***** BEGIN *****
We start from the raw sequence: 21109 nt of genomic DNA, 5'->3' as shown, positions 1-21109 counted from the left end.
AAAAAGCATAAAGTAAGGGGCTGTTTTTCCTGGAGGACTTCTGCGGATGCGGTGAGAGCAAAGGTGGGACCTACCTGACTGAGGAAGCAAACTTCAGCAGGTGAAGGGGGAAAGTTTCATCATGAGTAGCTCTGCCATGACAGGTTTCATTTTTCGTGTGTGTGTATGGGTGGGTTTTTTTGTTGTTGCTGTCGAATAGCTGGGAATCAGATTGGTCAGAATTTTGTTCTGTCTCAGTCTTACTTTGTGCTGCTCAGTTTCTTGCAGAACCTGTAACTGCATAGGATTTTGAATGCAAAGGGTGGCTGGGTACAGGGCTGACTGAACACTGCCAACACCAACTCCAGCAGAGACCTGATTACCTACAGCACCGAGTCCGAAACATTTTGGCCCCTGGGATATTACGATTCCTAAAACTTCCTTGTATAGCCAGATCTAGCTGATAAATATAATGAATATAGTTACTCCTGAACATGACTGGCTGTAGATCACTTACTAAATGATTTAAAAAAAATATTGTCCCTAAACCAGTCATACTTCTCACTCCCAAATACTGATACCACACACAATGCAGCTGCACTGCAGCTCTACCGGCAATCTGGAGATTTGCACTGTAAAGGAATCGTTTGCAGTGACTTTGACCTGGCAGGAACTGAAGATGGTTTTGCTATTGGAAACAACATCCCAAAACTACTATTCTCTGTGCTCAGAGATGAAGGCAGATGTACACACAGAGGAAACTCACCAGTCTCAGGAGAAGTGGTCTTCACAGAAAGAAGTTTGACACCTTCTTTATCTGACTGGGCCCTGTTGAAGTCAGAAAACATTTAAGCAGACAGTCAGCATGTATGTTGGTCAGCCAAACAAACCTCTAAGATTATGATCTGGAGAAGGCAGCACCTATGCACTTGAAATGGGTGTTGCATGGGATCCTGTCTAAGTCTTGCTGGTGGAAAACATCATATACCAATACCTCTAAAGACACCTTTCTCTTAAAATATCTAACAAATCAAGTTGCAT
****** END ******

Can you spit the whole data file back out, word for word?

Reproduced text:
We start from the raw sequence: 21109 nt of genomic DNA, 5'->3' as shown, positions 1-21109 counted from the left end.
AAAAAGCATAAAGTAAGGGGCTGTTTTTCCTGGAGGACTTCTGCGGATGCGGTGAGAGCAAAGGTGGGACCTACCTGACTGAGGAAGCAAACTTCAGCAGGTGAAGGGGGAAAGTTTCATCATGAGTAGCTCTGCCATGACAGGTTTCATTTTTCGTGTGTGTGTATGGGTGGGTTTTTTTGTTGTTGCTGTCGAATAGCTGGGAATCAGATTGGTCAGAATTTTGTTCTGTCTCAGTCTTACTTTGTGCTGCTCAGTTTCTTGCAGAACCTGTAACTGCATAGGATTTTGAATGCAAAGGGTGGCTGGGTACAGGGCTGACTGAACACTGCCAACACCAACTCCAGCAGAGACCTGATTACCTACAGCACCGAGTCCGAAACATTTTGGCCCCTGGGATATTACGATTCCTAAAACTTCCTTGTATAGCCAGATCTAGCTGATAAATATAATGAATATAGTTACTCCTGAACATGACTGGCTGTAGATCACTTACTAAATGATTTAAAAAAAATATTGTCCCTAAACCAGTCATACTTCTCACTCCCAAATACTGATACCACACACAATGCAGCTGCACTGCAGCTCTACCGGCAATCTGGAGATTTGCACTGTAAAGGAATCGTTTGCAGTGACTTTGACCTGGCAGGAACTGAAGATGGTTTTGCTATTGGAAACAACATCCCAAAACTACTATTCTCTGTGCTCAGAGATGAAGGCAGATGTACACACAGAGGAAACTCACCAGTCTCAGGAGAAGTGGTCTTCACAGAAAGAAGTTTGACACCTTCTTTATCTGACTGGGCCCTGTTGAAGTCAGAAAACATTTAAGCAGACAGTCAGCATGTATGTTGGTCAGCCAAACAAACCTCTAAGATTATGATCTGGAGAAGGCAGCACCTATGCACTTGAAATGGGTGTTGCATGGGATCCTGTCTAAGTCTTGCTGGTGGAAAACATCATATACCAATACCTCTAAAGACACCTTTCTCTTAAAATATCTAACAAATCAAGTTGCAT